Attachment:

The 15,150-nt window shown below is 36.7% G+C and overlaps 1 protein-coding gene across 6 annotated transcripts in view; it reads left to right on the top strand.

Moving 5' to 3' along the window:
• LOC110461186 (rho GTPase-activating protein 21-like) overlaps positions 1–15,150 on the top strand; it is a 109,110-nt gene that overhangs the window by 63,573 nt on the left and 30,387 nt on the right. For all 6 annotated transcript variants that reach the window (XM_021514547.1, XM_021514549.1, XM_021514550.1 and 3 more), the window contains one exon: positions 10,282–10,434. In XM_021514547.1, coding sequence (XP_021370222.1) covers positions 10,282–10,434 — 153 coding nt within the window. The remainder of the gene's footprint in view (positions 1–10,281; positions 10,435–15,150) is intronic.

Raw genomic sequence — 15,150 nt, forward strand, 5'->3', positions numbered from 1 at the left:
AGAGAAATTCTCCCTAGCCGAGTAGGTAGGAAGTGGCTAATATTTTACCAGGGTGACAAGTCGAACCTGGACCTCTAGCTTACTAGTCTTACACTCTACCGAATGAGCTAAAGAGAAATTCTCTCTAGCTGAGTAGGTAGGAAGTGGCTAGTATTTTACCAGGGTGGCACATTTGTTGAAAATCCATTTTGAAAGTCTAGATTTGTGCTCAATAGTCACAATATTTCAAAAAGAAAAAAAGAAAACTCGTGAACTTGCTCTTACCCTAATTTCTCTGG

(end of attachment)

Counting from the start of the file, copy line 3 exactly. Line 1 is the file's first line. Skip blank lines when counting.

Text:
• LOC110461186 (rho GTPase-activating protein 21-like) overlaps positions 1–15,150 on the top strand; it is a 109,110-nt gene that overhangs the window by 63,573 nt on the left and 30,387 nt on the right. For all 6 annotated transcript variants that reach the window (XM_021514547.1, XM_021514549.1, XM_021514550.1 and 3 more), the window contains one exon: positions 10,282–10,434. In XM_021514547.1, coding sequence (XP_021370222.1) covers positions 10,282–10,434 — 153 coding nt within the window. The remainder of the gene's footprint in view (positions 1–10,281; positions 10,435–15,150) is intronic.